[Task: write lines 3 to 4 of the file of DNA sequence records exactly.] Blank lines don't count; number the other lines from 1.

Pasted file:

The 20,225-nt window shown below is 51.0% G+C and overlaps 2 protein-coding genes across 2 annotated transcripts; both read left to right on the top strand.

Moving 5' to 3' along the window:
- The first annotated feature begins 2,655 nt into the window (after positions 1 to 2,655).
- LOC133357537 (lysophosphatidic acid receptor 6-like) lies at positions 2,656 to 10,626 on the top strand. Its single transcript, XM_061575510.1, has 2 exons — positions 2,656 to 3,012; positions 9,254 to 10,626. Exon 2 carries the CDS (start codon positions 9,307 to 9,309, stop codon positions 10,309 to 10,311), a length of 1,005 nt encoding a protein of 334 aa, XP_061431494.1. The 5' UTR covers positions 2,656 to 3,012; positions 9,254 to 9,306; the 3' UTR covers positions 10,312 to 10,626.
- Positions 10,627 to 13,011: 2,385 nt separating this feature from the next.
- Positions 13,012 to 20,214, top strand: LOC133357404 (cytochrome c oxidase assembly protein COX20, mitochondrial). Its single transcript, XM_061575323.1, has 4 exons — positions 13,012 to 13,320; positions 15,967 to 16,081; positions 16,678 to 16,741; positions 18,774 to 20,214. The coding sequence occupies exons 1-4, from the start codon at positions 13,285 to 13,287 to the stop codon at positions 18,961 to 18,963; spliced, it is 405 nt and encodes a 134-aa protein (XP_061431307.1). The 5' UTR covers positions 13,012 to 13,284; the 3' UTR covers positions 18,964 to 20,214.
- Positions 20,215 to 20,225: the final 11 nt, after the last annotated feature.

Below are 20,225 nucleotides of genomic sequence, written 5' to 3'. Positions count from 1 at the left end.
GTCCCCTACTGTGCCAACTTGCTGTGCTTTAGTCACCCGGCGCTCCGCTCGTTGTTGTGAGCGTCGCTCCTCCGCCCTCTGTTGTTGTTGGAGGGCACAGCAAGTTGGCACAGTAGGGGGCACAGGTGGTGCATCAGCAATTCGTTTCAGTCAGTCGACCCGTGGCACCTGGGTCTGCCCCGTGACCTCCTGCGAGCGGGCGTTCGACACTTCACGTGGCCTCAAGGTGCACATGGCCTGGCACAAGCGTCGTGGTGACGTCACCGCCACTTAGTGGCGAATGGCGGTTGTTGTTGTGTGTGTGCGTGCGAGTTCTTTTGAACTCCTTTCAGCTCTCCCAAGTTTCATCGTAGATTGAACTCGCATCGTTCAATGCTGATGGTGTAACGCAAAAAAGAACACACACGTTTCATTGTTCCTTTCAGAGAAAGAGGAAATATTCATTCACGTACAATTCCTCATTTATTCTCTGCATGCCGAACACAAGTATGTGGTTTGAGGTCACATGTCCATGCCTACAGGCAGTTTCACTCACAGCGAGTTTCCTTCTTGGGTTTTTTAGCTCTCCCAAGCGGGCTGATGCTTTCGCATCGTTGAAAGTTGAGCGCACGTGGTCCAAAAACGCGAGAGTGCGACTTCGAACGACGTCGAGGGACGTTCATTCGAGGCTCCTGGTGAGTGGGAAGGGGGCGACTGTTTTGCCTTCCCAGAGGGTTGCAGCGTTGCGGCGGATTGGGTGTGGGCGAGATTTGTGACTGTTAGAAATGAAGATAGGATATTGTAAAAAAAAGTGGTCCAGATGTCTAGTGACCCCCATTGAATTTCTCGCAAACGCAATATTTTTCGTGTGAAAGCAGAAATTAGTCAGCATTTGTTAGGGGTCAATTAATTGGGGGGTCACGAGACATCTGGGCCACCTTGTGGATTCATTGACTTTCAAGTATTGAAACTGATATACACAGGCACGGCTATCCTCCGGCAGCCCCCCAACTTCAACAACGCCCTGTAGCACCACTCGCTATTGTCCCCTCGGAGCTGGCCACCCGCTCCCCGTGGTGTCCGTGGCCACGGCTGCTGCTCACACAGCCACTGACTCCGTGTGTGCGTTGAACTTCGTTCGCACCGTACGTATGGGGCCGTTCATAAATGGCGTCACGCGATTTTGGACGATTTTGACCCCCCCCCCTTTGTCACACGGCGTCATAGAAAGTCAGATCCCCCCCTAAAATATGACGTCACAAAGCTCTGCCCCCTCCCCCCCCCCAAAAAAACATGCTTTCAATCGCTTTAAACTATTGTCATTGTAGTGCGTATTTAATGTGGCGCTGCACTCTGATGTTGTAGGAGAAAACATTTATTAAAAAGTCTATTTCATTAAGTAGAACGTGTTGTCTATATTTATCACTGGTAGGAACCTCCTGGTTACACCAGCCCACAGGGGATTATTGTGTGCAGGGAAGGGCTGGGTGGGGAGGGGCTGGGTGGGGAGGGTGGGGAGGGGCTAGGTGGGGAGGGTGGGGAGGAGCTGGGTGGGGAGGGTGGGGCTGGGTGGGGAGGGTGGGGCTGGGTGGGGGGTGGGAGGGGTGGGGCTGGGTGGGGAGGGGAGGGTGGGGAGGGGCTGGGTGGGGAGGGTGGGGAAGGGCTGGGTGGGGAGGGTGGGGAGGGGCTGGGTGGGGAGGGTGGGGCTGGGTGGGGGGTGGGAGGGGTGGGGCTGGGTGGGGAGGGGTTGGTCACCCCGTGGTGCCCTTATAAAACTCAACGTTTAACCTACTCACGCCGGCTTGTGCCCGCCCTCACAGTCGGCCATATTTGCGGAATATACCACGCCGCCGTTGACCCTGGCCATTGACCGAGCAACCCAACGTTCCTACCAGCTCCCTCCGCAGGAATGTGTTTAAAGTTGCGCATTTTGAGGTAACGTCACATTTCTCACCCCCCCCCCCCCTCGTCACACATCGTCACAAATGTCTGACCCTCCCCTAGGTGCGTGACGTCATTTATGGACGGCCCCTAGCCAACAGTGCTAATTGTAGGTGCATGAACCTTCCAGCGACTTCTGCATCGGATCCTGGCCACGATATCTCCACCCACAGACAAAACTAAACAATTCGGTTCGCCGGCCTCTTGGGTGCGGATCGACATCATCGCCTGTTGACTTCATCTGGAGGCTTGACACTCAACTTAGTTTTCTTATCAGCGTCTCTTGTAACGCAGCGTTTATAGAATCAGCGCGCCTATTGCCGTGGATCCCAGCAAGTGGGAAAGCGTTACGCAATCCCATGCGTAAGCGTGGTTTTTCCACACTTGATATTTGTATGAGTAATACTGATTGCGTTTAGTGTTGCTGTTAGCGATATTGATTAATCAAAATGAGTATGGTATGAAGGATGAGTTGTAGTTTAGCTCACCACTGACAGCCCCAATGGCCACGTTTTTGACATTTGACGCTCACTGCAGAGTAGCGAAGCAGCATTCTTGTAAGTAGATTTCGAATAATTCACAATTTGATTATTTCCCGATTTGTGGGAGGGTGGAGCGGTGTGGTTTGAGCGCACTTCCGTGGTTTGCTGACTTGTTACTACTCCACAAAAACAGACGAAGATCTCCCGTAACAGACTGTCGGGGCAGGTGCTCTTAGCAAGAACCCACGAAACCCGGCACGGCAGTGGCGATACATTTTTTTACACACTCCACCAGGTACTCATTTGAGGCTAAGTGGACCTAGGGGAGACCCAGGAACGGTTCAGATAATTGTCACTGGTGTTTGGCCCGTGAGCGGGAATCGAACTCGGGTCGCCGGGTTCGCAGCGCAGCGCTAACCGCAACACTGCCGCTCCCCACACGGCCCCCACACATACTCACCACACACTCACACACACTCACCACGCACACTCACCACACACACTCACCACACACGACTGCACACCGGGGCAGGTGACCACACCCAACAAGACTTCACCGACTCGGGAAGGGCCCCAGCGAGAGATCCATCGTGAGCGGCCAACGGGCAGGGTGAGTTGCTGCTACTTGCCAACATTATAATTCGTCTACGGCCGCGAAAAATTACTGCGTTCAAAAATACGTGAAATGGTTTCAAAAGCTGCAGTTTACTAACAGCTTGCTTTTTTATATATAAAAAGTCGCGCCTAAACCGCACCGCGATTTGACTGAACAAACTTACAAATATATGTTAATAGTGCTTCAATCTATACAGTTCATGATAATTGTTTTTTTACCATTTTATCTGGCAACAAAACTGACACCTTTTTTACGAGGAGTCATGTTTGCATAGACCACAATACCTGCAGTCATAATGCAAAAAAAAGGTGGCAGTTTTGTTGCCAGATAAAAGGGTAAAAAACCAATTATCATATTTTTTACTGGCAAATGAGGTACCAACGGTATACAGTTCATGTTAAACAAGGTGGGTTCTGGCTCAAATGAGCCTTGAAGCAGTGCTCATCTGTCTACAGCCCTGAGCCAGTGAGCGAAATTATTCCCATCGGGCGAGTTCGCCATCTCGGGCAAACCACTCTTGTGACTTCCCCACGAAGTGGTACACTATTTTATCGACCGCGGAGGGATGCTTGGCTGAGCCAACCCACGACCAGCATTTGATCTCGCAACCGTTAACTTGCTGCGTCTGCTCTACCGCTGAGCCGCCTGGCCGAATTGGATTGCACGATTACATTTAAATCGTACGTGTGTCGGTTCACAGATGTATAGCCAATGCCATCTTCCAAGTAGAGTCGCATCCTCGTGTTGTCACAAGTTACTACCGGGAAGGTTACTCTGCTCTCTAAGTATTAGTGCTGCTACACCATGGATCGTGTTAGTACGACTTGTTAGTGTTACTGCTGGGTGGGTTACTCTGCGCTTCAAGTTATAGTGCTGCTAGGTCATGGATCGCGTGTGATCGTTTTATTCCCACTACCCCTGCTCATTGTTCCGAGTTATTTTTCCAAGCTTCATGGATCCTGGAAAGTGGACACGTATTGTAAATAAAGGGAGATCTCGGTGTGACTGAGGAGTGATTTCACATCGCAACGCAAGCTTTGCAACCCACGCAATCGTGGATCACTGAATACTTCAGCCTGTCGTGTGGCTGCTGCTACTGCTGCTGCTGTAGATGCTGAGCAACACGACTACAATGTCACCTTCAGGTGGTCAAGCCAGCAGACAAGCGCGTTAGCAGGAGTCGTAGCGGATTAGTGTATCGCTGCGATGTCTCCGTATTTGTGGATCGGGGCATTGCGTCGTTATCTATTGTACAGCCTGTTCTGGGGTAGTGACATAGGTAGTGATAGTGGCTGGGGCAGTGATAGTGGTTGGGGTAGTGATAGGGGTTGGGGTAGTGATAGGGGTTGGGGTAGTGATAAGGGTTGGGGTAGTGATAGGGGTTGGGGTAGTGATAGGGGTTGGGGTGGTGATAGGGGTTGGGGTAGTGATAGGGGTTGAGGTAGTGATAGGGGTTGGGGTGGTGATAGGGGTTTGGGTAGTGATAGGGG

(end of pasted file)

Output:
- The first annotated feature begins 2,655 nt into the window (after positions 1 to 2,655).
- LOC133357537 (lysophosphatidic acid receptor 6-like) lies at positions 2,656 to 10,626 on the top strand. Its single transcript, XM_061575510.1, has 2 exons — positions 2,656 to 3,012; positions 9,254 to 10,626. Exon 2 carries the CDS (start codon positions 9,307 to 9,309, stop codon positions 10,309 to 10,311), a length of 1,005 nt encoding a protein of 334 aa, XP_061431494.1. The 5' UTR covers positions 2,656 to 3,012; positions 9,254 to 9,306; the 3' UTR covers positions 10,312 to 10,626.